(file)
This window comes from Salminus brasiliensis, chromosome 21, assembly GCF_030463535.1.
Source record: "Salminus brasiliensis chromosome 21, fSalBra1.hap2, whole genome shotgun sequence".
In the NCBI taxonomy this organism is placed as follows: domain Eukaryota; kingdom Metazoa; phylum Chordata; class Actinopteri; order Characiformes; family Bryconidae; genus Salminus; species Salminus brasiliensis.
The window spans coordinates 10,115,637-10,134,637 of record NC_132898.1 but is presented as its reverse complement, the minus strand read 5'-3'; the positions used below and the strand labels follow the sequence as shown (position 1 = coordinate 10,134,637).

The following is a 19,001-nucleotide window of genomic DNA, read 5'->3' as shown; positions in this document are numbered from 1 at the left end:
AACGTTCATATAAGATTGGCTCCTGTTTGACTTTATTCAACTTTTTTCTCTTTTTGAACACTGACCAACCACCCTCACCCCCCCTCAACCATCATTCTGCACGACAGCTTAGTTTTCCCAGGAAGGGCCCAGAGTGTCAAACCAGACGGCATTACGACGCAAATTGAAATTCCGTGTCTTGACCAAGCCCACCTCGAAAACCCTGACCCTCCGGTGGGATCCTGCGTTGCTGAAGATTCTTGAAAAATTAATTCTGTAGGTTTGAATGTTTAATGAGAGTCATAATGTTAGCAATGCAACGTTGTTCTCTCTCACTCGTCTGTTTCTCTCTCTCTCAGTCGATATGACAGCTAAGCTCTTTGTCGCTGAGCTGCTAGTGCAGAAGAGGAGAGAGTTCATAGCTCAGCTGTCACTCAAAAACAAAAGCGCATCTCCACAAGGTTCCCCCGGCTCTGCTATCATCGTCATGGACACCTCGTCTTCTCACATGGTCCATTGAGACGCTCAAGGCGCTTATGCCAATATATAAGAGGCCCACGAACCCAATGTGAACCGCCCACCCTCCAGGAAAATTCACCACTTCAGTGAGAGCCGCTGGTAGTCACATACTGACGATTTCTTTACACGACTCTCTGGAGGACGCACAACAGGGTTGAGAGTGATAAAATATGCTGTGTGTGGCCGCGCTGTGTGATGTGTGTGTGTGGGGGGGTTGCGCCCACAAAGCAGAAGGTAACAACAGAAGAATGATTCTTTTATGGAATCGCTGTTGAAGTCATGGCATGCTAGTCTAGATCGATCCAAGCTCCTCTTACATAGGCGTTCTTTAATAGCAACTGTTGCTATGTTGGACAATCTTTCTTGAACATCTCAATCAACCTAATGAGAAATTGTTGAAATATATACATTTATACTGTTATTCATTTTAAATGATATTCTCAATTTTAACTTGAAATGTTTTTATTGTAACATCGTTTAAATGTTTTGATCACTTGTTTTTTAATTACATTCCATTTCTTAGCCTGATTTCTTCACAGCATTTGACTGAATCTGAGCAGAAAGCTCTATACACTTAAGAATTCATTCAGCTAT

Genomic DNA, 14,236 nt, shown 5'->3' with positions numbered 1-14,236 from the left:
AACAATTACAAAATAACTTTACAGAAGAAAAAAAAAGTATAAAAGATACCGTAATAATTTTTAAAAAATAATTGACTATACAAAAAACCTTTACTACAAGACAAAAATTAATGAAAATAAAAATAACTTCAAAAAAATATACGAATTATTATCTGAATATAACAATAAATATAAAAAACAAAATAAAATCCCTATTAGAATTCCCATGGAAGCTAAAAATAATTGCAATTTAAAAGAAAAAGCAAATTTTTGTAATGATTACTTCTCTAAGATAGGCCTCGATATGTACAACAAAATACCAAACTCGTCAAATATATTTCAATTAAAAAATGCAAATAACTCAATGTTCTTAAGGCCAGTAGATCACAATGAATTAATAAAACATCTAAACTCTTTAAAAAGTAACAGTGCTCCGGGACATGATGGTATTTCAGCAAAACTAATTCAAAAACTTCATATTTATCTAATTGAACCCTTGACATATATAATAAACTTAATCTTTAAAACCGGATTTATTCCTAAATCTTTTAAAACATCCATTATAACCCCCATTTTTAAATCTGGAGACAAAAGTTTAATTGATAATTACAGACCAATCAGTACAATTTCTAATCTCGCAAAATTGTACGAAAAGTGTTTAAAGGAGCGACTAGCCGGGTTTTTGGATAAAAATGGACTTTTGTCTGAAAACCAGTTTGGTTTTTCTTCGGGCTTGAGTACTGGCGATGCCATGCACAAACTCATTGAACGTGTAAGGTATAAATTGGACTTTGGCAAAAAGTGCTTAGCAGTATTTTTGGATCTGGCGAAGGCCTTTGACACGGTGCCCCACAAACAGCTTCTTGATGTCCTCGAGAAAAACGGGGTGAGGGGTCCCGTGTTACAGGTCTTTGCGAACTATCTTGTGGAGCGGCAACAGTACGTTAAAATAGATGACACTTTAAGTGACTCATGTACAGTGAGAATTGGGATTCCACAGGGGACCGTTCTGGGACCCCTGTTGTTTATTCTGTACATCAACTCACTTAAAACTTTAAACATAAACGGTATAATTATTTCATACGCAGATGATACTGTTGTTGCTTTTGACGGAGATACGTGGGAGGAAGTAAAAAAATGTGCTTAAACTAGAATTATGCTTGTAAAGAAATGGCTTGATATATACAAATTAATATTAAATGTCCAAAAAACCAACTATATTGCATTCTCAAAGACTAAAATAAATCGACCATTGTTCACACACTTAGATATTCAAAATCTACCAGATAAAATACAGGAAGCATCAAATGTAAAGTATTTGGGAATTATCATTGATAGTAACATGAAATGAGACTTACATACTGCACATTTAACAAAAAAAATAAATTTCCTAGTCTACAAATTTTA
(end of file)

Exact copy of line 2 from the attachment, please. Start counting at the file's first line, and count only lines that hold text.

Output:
Source record: "Salminus brasiliensis chromosome 21, fSalBra1.hap2, whole genome shotgun sequence".